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ICYMI: Kansas Surpasses $5 Billion in Capital Investment Under Gov. Laura Kelly’s Leadership

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Kansas reached a key milestone in rebuilding the state’s economic foundation, surpassing $5 billion in capital investment since 2019. Gov. Laura Kelly announced the achievement in an op-ed in the Wichita Eagle and explained what it means for Kansans: new jobs, new businesses, and new economic growth statewide. 

After Sam Brownback and his cronies Jeff Colyer and Derek Schmidt ran Kansas into the ground with their failed tax experiment, Gov. Kelly has taken several critical steps to fix their disaster by actually expanding the economy in Kansas. That includes investing in transportation, education, and broadband infrastructure and bringing innovative, fast-growing companies to the state to spur job growth.

Read more about Gov. Kelly’s accomplishments below: 

Wichita Eagle: Kansas surpasses $5 billion in new capital investment | Gov. Laura Kelly

When I ran for governor in 2018, I promised the people of Kansas that I would be the “Education Governor.”

But when I took office, we inherited a mess.

Our agencies were hollowed out, schools had been stripped of their resources, and millions of dollars were robbed from the transportation program, aptly nicknamed the “Bank of KDOT.”

I knew it was time Kansas had a governor who prioritized rebuilding our economic foundation, creating jobs and fostering an environment that would allow Kansas to compete on a global scale for jobs and companies.

Last week, Kansas officially passed the $5 billion mark in new capital investment since 2019.

This milestone follows the announcement that, in 2020, the Department of Commerce broke the record for new capital investment in Kansas in a single year — even during the worst public health crisis we’ve seen in a century.

For Kansas families, this achievement means new jobs, new businesses and new economic growth statewide.

Over the last two years we’ve brought innovative, fast-growing companies to Kansas like Urban Outfitters, which is currently building a new 880,000-square-foot distribution center in Wyandotte County expected to employ 2,000 people.

In Salina, Schwan’s Company is expanding its facility and adding 225 new jobs.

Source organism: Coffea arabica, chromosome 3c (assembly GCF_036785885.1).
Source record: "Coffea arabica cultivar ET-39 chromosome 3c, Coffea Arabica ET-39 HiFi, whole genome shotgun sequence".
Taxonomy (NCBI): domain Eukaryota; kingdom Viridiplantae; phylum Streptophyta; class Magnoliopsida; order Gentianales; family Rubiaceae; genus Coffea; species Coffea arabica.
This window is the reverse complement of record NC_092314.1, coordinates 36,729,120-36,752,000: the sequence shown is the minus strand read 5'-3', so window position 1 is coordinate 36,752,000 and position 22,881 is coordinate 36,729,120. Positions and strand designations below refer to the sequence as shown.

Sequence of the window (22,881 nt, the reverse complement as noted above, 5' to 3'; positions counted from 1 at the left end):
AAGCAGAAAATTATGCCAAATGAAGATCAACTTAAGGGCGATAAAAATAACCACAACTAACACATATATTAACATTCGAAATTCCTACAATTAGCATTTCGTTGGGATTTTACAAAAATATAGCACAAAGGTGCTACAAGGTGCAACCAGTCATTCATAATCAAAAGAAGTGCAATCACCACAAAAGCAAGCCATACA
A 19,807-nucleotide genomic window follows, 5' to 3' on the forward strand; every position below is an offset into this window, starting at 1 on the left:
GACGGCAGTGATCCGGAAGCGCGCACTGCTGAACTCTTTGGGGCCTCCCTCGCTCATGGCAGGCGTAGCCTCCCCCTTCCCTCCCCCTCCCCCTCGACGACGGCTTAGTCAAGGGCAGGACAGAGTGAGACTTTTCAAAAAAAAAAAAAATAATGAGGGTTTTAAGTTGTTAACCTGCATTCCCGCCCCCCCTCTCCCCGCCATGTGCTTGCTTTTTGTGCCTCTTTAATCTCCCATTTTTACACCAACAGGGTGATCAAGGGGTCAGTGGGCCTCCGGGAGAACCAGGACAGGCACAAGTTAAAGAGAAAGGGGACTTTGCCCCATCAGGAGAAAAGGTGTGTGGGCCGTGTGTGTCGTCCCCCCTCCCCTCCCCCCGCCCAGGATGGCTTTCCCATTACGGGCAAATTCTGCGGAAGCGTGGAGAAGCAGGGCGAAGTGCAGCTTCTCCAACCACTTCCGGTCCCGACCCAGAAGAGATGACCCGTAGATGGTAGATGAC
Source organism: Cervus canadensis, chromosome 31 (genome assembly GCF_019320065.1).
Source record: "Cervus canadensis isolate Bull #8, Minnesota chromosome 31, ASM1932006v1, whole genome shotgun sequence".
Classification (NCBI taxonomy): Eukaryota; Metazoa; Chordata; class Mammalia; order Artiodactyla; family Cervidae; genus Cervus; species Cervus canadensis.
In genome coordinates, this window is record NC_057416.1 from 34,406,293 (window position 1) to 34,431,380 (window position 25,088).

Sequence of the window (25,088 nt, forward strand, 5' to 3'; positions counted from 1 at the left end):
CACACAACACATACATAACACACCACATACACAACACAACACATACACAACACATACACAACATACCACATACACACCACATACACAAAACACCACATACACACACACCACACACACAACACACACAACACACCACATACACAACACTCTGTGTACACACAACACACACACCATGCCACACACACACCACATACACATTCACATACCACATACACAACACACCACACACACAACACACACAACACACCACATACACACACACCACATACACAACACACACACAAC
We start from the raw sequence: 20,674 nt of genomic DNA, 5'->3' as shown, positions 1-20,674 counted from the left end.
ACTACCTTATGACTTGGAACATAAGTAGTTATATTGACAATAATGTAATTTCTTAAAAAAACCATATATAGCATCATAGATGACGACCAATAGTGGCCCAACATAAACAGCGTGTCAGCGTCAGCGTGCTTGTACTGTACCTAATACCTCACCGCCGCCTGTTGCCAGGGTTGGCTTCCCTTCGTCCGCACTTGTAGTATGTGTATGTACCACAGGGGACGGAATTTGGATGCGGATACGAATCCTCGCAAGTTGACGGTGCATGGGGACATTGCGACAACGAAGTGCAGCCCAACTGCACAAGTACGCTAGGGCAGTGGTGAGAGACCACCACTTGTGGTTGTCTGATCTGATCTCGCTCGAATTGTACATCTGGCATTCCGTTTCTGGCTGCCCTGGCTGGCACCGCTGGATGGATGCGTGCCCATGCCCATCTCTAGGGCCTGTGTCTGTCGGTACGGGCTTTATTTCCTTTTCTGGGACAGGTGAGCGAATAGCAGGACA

And most recently, Hilmar Cheese Company will invest $460 million in Dodge City to build a major production facility with 247 new full-time jobs.

We didn’t break records by antagonizing businesses, reckless tax experiments or undercutting our public schools.

We implemented a holistic approach to economic development, recognizing that true prosperity is achieved by investing in services like education, transportation, broadband and health care.

To attract new companies, we needed good roads that allow for safe and efficient cargo delivery.

We needed to expand access to quality high-speed internet, allowing businesses to compete in an increasingly digital-focused economy.

We needed schools that produce a strong pipeline of skilled workers.

And we needed to expand access to health care to maintain a healthy, productive workforce.

I’m proud to say we have honored my promise to return to fiscal sanity, making strategic investments to usher in a new era of economic prosperity.

In 2020, I signed into law a bipartisan, 10-year transportation program that cuts administrative red tape, saves taxpayers money, and prioritizes my commitment to a strategic, innovative approach towards long-overdue transportation projects.

Thanks to this plan, we now have 133 infrastructure improvement projects that can be let by fiscal year 2023 – and we went from having 13 projects that could be let this year, to now having over 50.

We’re on track to close the Bank of KDOT by the end of my first term – and through a combination of my budget proposal and federal COVID-19 relief funds, we will provide $144 million more for highways over the next three years.

Last year, I established the Office of Broadband Development to improve connectivity statewide.

We included $85 million in the Infrastructure Plan for broadband deployment — the first time in Kansas history that state general funds have ever been dedicated to expanding high-speed internet access.

While obstruction in the legislature has prevented us from expanding Medicaid for 165,000 Kansans, we will not stop fighting for this commonsense, fiscally responsible program that will help us maintain a healthy, productive workforce and save our small businesses money.

Each of these initiatives are interconnected. They make each other stronger and are proof that when we work together to pass good, commonsense policies that support Kansans, we all see results.

This $5 billion milestone for Kansas is a success we all can share. After an incredibly difficult year, we’re on the way back to a stronger, more resilient economy.

I promise we’ll continue pushing for these initiatives and investing in core services to ensure that Kansas families and businesses can thrive for generations to come.